GAZA CITY, Gaza Strip — This year's Sea and Freedom Festival, an annual gathering organized by the Edward Said National Conservatory of Music since 2015, gave Gazan artists the opportunity to perform traditional music of the region for a large audience.
The final performance of the festival took place Dec. 7, following four days of performances that started Nov. 23, at the Red Crescent Cinema in Gaza City’s western Tel al-Hawa district.
“The main goal of the festival was to give artists in Gaza the chance to show off their work to the Palestinian public, which is keen to hear music,” Ismail Daoud, a well-known Palestinian musician and professor at the conservatory, told Al-Monitor. “The Edward Said Conservatory is the only institution organizing regular music festivals in the Gaza Strip.”
Five veteran Palestinian musicians performed at the festival on the first day: Daoud, Ziyad al-Qusbughli, Abdul Fattah Najili, Hassan Yunes and Sami al-Susi. They played songs by famous Arab artists Umm Kulthum, Abduel Halim Hafez, Mohammad Abdul Wahab and Wadih El Safi in front of a large crowd. More than 300 people were present at the Red Crescent Cinema and organizers had to bring extra chairs.
“The five singers were accompanied by the Gaza Orchestra, which I conduct,” Daoud said. “Before I started directing at the conservatory, I taught oud and Arabic music theory there.”
Tickets were sold for just 10 Israeli shekels ($2.80), rising to 20 shekels ($5.70) for the third day of the festival, which featured a performance from Watar Band, a soft rock pop group that is known internationally.
Entrance on the second and fourth days of the festival were free of charge. The second day featured art by Mohammad Daghmash, a show by magician Baha Ghaban and stand-up comedy by Ibrahim al-Najjar, interspersed by musical performances from students at the conservatory and by the band Awtar Sharqiya and the Gaza Orchestra.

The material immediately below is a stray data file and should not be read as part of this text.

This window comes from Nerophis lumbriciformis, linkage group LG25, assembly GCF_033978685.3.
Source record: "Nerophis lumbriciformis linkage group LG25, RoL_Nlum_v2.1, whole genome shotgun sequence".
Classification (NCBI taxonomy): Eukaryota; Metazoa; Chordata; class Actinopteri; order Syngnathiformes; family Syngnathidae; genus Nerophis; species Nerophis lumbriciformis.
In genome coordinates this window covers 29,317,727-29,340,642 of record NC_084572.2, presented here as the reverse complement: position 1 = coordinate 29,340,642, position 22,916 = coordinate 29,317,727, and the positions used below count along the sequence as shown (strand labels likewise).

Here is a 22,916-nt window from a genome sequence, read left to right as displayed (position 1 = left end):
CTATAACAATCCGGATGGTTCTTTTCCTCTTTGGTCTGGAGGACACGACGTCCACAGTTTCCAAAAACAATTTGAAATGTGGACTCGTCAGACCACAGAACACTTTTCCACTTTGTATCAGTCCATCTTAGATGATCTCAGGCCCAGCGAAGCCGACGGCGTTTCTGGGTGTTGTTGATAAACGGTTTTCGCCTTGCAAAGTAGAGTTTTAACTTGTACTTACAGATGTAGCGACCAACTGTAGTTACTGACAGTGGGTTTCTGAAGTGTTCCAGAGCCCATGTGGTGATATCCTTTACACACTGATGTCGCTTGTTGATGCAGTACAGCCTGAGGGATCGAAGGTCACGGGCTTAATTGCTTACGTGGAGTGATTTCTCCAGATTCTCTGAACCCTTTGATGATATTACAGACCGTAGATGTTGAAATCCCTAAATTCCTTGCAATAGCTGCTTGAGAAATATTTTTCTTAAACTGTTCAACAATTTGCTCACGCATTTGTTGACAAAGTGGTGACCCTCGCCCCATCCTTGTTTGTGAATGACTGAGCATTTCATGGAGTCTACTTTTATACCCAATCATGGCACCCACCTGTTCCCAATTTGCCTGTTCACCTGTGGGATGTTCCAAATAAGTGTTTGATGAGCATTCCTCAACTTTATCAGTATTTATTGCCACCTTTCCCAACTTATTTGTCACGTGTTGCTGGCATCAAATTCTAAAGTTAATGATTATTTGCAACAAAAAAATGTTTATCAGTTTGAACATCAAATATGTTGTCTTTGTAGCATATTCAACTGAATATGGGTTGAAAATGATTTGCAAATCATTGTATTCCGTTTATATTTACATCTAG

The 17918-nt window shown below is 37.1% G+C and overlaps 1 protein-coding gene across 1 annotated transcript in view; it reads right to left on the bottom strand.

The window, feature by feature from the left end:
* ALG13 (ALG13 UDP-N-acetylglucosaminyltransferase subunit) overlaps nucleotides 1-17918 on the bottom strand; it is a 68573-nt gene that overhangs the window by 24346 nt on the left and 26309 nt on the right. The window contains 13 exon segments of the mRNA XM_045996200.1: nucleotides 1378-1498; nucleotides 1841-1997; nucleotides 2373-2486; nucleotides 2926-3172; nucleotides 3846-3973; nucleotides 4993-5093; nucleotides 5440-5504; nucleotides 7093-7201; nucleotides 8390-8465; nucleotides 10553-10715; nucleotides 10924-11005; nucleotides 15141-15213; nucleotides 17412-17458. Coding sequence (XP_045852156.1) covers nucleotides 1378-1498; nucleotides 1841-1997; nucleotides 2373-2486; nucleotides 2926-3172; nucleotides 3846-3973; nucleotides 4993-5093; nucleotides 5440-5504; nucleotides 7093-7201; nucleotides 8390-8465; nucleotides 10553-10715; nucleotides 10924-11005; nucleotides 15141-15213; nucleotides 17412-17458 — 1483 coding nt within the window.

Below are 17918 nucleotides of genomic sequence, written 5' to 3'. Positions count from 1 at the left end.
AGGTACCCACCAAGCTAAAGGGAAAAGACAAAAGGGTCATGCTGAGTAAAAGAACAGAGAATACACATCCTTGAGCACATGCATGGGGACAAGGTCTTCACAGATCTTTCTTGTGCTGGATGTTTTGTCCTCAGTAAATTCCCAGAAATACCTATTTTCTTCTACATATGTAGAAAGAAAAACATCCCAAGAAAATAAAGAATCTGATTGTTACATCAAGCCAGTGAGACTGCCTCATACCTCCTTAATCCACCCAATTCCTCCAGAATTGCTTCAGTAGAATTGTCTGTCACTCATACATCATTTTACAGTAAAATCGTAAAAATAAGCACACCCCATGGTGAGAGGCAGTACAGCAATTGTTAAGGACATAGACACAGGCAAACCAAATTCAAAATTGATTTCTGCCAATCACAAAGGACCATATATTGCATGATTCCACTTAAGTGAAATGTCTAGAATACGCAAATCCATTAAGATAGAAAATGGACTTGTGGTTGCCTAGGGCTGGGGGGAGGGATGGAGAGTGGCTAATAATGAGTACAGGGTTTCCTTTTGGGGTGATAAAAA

The festival takes its name from the sea, as this is considered a symbol of freedom for residents of the besieged territory, and is supported by the Norwegian Consulate to the Palestinian Authority as well as by the Bank of Palestine, which is also a partner of the conservatory, and by Mashareq, a marketing firm.
Daoud, 68, performed the song “Ya ayni ala sabr” on the first day of the festival. “My old musician colleagues in Gaza and I received invitations from the Edward Said Conservatory to take part in the Sea and Freedom Festival to honor our efforts to produce and teach music in Gaza,” he said. “I happily agreed, as it was a rare opportunity to perform for the public in Gaza, who really need good music experiences to help them forget their woes caused by the bad political situation in the Gaza Strip.”
He added, “On the first day of the festival, I noticed that there was a real hunger for music. The performance hall was full and the organizers had to bring about 100 extra chairs. It made me really happy.”
Throughout his career, Daoud has written around 270 songs and has produced a book of his compositions. “I was one of the first people to bring music theory, performance and singing to Gaza,” he said. “During the first intifada, we faced pressure from Islamist groups that said music is haram [religiously forbidden]. But this festival — with this name — shows that we singers and composers — over 50 of us — have succeeded in supporting music here.”
Watar Band's Anas Najjar, who performed on the second and fourth days of the festival, said, “Watar Band was formed in 2008 by a group of young guys who hadn’t studied music, but they were enthusiastic. We were later taught by professional music teachers from Gaza. We have made several albums including 'Close to Here,' which includes lots of songs young people like as well as common traditional ones. One of our top songs was 'Wayn ‘a Ramallah,' which is a traditional song we did a remake of.”
Najjar also led the Gaza Orchestra on the last day of the festival. “The festival gave us a good space to meet the public. It is not a chance you get very often in Gaza because there aren't many music festivals.”
Comedian Nabil Diyab’s performances went down well, with comparisons of cartoons from the present and the past, descriptions of his unique relationship with his mother and of how Bollywood films go beyond logic. The crowd’s laughter made him want to carry on. “The interaction I saw during the two performances inspired me to talk about subjects relating to Gaza and gave me a real positive energy to continue,” he said.
“I had worried that I wouldn't be able to make everyone in the theater laugh because they came from different backgrounds. There were children, women, young people and the elderly, and I had to choose subjects that worked for everyone. The fact that they laughed — especially the children — showed me I was going in the right direction.”
Diyab said the festival was trying to overcome the difficult lives faced by people in Gaza because of the blockade and closed borders as well as high levels of unemployment. “Its selection of art, music, song and folklore was not something you would expect to see in Gaza that is socially conservative and religiously observant for the most part,” he concluded.
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